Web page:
Today, Cornell Cooperative Extension of Sullivan County provides technical advice and training to farmers of all stripes, family caregivers, 4-H youth and leaders, amateur and professional gardeners, and entrepreneurs.
Locals can call in with consumer fraud and healthy eating questions, and the Extension’s meeting space has been the setting for important natural gas forums.
Walsh and his crew have been active outside the office as well. Indeed, he misses walking the fields with farmers, which he used to do as the ag program’s director but now has had to hand off to others.
The county’s Farmland Protection Plan bears his stamp of influence, as does the livestock auction at the Little World’s Fair in Grahamsville, and he’s a regular face at County Legislature meetings, reporting on Extension’s activities and ensuring politicians don’t forget that agriculture is the county’s #1 industry.
“The county takes agriculture very seriously,” he affirmed, crediting legislators and the three county managers with whom he’s worked.
He’s been saddened to see the slow decline of dairy farms in the area, though the Extension has worked with those farmers to diversify or replace their operations.
“And I’m still disappointed the red meat facility hasn’t come online,” he said of a slaughterhouse in Liberty that’s awaiting an $800,000 grant to begin construction. “It’s not dead, but it should have been up and running long since this.”
Funding continues to be a challenge, as the county has cut Cornell Cooperative Extension’s budget by 10 percent over the last two years, and he expects the state to follow suit shortly. (The state pays 40 percent of the local Extension’s $1.4 million annual budget, and the county pays 30 percent. Less than five percent comes from the federal government, and the rest is from grants and contracts.)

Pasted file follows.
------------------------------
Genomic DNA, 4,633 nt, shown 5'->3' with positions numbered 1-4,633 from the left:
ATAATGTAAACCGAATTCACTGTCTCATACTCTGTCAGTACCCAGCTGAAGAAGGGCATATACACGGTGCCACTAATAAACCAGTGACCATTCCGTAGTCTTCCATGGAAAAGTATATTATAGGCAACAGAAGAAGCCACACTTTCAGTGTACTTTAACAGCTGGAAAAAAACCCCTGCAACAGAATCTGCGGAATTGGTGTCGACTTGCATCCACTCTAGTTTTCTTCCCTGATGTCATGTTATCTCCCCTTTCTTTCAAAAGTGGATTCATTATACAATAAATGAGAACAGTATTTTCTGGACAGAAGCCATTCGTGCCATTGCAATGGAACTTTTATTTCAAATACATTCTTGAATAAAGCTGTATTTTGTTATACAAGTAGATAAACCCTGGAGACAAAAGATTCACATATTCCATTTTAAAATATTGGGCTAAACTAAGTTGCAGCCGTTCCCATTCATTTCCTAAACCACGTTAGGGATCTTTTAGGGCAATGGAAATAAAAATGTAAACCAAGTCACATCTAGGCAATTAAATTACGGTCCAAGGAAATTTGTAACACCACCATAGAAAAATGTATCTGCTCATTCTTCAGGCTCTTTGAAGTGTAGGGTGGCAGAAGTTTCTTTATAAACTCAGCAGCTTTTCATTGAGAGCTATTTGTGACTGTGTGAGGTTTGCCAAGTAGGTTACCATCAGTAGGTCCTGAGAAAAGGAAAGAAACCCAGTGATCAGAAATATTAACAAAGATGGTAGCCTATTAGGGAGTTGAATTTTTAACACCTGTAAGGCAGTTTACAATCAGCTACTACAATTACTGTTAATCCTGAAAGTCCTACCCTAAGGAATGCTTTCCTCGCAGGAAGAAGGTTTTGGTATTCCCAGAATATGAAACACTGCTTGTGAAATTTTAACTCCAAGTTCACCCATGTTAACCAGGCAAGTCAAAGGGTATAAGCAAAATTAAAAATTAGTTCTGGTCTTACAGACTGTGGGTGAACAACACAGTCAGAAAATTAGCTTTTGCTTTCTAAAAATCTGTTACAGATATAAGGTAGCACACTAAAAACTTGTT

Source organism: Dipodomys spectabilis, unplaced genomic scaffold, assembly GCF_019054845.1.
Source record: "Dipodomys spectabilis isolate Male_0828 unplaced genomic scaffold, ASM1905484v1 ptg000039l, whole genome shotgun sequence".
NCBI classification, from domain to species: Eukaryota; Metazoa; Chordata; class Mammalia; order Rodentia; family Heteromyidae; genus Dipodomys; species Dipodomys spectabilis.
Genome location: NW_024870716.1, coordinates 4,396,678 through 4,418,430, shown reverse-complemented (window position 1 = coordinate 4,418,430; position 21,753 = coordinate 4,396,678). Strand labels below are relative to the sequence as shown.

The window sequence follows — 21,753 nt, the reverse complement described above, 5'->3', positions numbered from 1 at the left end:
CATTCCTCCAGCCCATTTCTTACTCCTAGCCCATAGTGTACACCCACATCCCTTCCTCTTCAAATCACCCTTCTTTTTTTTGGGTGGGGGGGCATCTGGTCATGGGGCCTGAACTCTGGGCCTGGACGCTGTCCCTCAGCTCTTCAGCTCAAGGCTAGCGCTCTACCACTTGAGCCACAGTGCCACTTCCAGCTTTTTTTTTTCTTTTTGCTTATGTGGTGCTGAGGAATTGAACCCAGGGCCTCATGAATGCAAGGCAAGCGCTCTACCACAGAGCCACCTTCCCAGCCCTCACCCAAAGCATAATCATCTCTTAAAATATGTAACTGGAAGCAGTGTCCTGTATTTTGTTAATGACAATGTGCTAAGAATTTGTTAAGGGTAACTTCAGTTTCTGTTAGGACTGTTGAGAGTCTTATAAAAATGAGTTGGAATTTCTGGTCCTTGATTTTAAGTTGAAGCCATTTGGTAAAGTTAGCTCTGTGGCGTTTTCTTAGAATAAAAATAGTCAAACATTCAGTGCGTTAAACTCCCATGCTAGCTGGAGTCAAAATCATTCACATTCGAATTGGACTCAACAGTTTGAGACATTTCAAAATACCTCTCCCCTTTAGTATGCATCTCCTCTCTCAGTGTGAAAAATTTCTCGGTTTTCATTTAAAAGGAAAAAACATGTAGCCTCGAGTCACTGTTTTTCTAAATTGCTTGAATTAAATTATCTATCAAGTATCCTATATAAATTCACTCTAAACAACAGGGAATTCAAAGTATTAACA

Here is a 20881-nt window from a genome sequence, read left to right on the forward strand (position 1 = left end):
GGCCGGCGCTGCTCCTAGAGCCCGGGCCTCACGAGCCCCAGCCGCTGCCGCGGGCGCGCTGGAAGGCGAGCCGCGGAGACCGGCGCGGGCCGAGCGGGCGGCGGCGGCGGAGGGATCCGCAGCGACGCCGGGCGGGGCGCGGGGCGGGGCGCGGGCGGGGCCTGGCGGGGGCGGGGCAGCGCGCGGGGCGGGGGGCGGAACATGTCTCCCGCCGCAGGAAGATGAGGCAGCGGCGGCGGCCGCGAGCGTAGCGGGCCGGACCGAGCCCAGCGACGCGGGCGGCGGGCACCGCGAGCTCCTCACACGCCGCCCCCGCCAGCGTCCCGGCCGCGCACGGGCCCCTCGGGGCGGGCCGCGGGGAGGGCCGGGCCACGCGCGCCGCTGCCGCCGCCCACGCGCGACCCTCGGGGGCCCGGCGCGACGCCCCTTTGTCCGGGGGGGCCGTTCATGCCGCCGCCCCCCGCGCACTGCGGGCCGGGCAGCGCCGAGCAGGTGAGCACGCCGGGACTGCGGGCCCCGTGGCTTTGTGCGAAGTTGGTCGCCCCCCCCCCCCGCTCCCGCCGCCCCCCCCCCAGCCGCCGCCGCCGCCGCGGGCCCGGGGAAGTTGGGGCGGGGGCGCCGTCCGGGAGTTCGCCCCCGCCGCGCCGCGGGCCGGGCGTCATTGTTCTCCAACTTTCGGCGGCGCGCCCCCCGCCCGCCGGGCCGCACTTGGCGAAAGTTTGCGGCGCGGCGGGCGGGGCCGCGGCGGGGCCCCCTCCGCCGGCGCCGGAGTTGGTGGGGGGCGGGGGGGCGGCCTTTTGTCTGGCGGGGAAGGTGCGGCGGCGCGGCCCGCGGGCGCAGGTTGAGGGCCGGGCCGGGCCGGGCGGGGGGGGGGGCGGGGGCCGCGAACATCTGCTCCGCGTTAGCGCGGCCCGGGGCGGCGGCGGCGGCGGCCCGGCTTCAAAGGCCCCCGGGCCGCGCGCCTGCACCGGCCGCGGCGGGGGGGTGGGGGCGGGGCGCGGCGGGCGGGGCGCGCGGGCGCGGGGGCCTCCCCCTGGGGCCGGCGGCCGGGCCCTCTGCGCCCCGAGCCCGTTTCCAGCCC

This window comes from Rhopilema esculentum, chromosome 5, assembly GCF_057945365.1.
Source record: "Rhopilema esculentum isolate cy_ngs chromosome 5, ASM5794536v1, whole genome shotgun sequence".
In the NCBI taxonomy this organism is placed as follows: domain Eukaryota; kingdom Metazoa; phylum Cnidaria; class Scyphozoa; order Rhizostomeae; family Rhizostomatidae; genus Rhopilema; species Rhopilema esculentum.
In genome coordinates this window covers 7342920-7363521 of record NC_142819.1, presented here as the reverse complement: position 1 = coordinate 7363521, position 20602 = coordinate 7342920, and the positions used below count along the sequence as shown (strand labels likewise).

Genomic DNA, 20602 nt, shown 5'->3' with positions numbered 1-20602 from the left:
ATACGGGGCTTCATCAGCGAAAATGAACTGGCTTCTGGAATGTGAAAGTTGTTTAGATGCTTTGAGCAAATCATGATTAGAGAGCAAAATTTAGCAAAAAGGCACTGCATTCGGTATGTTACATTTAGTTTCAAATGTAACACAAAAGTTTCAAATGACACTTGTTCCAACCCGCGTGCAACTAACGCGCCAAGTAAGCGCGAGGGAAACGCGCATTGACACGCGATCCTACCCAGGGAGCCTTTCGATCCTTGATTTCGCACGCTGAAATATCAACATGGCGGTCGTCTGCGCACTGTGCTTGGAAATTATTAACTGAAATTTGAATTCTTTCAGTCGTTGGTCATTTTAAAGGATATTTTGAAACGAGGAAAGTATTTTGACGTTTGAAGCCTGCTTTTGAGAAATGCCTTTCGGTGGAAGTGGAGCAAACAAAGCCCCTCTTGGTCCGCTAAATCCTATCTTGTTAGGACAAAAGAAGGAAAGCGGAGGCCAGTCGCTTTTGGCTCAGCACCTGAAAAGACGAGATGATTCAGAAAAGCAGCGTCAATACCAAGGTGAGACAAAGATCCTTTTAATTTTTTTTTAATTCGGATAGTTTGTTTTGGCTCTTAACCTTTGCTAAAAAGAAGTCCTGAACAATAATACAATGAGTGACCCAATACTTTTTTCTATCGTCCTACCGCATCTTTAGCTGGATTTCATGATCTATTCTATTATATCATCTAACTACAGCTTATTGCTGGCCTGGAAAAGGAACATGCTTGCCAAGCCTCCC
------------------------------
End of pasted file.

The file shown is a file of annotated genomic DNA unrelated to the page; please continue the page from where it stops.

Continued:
Fundraisers like a summer golf tournament have had to take the place of public monies, though a few years back when funding was threatened to be slashed in half, the public outcry was deafening.
Walsh credited that to the Extension’s wide breadth of offerings and a competent, talented staff and volunteer base eager to advance agriculture and health in Sullivan County.
He hopes that will continue with whomever replaces him. Two finalists are currently under consideration by the board.
“I’d like to see strong leadership,” Walsh said, “... an expansion of program offerings, and an organization on sound financial footing.”
Indeed, farming activities are on the increase in the county, much of it part-time livestock-oriented efforts, and Extension continues to provide valuable assistance in that regard.
“People are looking for that country life,” he explained.
So is he – at least, a slower version of it.
Spending more time with family, travelling and tending to his 6.5 acres in Delaware County have become quite appealing at age 60, but Walsh is not ready to call it “retiring.”
More like “exploring international opportunities with Cornell,” or “serving as interim director at another Extension office,” or “some consulting with Farmnet” (an online network).
He might even return to formal college-level teaching – likely along the lines of the business and animal management classes he now gives at the Extension.
“I think it was an accident I was born in the city,” Walsh remarked with a chuckle. “I’m a country boy!”